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Surf schools in Cornwall could face a charge for each surf board they use if council plans go ahead.
A licence fee of £72 for each board - or the 'surf tax', as it's been called - could be introduced as a way of raising money to keep the county's beaches clean.
Some schools have warned it could put them out of business, however Cornwall Council argues that the scheme would be a fair one.
"Whether you're a small business and only take out 8 clients, or whether you've got ten, twelve instructors each taking out 8 clients, it's a fair licence scheme because it's 87p per board - and if businesses are using other beaches owned by other land owners, they'll already be paying a licence to use those beaches."
There are calls for the Cornish beach where three people drowned trying to rescue others to be covered by lifeguards out of season.
An inquest earlier this week heard that if the beach at Mawgan Porth had been patrolled, the tragic deaths of three surfers - who had been trying to help a group of teenagers in difficulty - may have been prevented.
Steve Hardy's report has more.
An inquest has ended into the deaths of three 'good Samaritans' who drowned trying to rescue teenagers at Cornwall's Mawgan Porth.Read the full story ›
The deaths of three people who drowned trying to rescue teenagers at Cornwall's Mawgan Porth last year were accidental, an inquest has concluded.
44-year-old Kevin Reynolds and his 42-year-old partner Rachel Dunn from St. Austell, and Stuart Calder, a holidaymaker from Leeds, had tried to help a four young people who had got into difficulty.
The tragic incident happened during half-term in October last year, when the beach wasn't patrolled by RNLI lifeguards.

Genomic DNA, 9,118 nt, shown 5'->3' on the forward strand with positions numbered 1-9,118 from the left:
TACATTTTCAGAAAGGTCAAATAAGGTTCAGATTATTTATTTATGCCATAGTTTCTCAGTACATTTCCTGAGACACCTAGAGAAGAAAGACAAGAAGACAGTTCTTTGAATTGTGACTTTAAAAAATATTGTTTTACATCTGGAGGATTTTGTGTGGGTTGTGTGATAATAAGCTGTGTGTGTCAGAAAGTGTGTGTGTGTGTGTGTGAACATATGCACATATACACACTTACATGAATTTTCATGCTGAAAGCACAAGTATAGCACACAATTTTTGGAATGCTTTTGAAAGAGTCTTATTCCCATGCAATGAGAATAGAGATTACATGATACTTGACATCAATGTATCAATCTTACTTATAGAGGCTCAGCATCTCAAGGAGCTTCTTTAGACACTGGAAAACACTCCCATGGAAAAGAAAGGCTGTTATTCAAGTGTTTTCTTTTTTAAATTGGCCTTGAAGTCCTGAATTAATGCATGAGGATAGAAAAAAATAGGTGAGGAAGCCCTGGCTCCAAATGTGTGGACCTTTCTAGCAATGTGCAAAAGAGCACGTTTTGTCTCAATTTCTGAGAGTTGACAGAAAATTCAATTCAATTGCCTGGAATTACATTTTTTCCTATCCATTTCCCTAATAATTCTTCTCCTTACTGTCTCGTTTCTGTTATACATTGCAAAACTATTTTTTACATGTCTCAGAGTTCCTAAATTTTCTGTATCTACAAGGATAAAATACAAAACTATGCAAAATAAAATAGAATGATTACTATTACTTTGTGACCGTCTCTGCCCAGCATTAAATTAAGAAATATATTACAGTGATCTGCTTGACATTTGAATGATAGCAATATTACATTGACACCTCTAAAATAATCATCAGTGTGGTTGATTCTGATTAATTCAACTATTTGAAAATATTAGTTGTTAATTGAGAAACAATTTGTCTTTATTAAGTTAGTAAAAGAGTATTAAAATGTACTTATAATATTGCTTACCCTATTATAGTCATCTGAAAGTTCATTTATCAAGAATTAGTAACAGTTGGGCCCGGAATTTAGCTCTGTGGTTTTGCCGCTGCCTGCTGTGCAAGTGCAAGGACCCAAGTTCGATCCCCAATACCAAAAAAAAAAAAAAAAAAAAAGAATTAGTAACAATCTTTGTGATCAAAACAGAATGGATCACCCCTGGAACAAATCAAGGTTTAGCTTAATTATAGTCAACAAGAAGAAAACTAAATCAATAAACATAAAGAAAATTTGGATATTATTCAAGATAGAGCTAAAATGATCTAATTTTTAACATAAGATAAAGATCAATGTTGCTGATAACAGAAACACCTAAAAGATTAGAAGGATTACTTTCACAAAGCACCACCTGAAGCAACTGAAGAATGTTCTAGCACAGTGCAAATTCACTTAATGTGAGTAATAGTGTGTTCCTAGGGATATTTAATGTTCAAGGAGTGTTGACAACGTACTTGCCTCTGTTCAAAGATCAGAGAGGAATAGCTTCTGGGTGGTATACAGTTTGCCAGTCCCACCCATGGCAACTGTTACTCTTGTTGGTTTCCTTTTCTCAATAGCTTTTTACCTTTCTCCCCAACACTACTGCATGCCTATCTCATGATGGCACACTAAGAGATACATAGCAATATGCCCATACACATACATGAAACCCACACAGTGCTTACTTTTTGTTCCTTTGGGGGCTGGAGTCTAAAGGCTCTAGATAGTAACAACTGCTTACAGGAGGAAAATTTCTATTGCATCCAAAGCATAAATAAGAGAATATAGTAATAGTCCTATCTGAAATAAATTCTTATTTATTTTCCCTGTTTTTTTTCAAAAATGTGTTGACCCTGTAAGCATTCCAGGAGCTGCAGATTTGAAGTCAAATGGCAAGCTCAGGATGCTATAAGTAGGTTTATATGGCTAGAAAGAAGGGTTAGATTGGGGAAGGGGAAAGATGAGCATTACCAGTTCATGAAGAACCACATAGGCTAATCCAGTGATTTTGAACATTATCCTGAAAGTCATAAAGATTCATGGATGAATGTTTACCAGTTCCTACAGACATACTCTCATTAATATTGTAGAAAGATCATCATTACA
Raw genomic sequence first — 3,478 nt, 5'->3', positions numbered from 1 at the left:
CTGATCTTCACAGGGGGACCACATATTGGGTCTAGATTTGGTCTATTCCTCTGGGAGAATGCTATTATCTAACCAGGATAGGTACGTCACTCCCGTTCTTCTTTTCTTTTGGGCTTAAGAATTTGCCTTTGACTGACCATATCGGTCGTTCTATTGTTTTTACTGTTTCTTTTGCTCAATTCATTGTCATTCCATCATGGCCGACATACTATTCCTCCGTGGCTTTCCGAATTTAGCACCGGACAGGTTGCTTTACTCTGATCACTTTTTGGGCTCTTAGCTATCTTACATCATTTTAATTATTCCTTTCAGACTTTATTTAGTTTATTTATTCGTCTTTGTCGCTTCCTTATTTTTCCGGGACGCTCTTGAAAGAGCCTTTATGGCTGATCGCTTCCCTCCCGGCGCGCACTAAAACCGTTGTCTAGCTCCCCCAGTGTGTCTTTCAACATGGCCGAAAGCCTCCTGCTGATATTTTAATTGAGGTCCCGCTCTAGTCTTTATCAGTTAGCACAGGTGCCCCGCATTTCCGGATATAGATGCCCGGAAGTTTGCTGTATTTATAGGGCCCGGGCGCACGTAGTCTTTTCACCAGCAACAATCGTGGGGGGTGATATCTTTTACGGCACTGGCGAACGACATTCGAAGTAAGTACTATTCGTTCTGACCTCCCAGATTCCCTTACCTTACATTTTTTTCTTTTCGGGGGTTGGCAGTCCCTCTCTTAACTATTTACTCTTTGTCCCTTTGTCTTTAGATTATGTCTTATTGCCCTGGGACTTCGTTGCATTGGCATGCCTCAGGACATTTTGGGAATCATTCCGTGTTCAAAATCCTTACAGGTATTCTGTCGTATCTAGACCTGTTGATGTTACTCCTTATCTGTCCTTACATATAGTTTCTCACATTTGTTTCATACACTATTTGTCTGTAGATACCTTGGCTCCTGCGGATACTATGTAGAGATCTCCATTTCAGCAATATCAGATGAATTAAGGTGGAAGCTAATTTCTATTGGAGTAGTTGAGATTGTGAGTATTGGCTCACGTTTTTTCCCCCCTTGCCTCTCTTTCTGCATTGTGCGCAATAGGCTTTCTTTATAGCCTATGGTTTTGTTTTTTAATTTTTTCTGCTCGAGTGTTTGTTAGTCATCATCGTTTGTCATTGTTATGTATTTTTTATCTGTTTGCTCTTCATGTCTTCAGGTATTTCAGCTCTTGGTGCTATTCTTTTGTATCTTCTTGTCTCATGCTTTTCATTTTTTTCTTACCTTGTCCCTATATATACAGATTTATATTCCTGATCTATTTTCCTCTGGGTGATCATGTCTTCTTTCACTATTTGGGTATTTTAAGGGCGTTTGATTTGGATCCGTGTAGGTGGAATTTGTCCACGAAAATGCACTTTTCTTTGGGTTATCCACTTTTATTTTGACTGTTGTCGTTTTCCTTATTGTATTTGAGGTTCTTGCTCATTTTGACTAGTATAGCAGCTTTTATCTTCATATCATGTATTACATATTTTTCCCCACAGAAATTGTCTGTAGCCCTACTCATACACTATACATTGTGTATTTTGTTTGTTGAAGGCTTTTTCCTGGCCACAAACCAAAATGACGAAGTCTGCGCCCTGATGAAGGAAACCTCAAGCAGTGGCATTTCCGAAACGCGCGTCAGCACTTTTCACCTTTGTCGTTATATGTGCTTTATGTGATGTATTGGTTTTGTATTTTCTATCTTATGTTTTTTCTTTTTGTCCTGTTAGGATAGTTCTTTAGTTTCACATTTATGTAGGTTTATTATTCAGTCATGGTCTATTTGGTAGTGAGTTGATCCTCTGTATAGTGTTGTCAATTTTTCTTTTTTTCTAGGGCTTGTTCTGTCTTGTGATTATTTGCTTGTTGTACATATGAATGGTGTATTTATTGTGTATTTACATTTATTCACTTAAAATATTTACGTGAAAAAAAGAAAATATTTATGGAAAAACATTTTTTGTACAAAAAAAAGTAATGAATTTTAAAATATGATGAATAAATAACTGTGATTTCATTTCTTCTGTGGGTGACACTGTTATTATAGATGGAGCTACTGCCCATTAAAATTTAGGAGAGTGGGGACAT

A volunteer coastguard has said if Mawgan Porth beach had been patrolled by lifeguards, conditions on the day would have meant it would have been closed.
Twelve beaches in Cornwall and Devon were patrolled by RNLI lifeguards at the time but Mawgan Porth wasn't one of them.
His comments were echoed by a volunteer lifeguard from Devon who helped in the rescue.
One of the teenagers the trio were trying to save said he was approached by one of the victims but had to let go to "swim to safety".
William Robson has been giving evidence at the inquest into the deaths of a couple from Cornwall and a holidaymaker from Leeds who drowned when they went to the aid of four teenagers at Mawgan Porth during October half term.
The teen said he went swimming but was pulled out of his depth by the strong tide, and, prompting people to came to his aid as he clung onto a surfboard.
He said two of the victims tried to help him but they also got into trouble. He had to let go of one of the victims so he could swim to safety.
He said the current was strong and several waves kept surging over him.
I couldn't see the beach and I was terrified.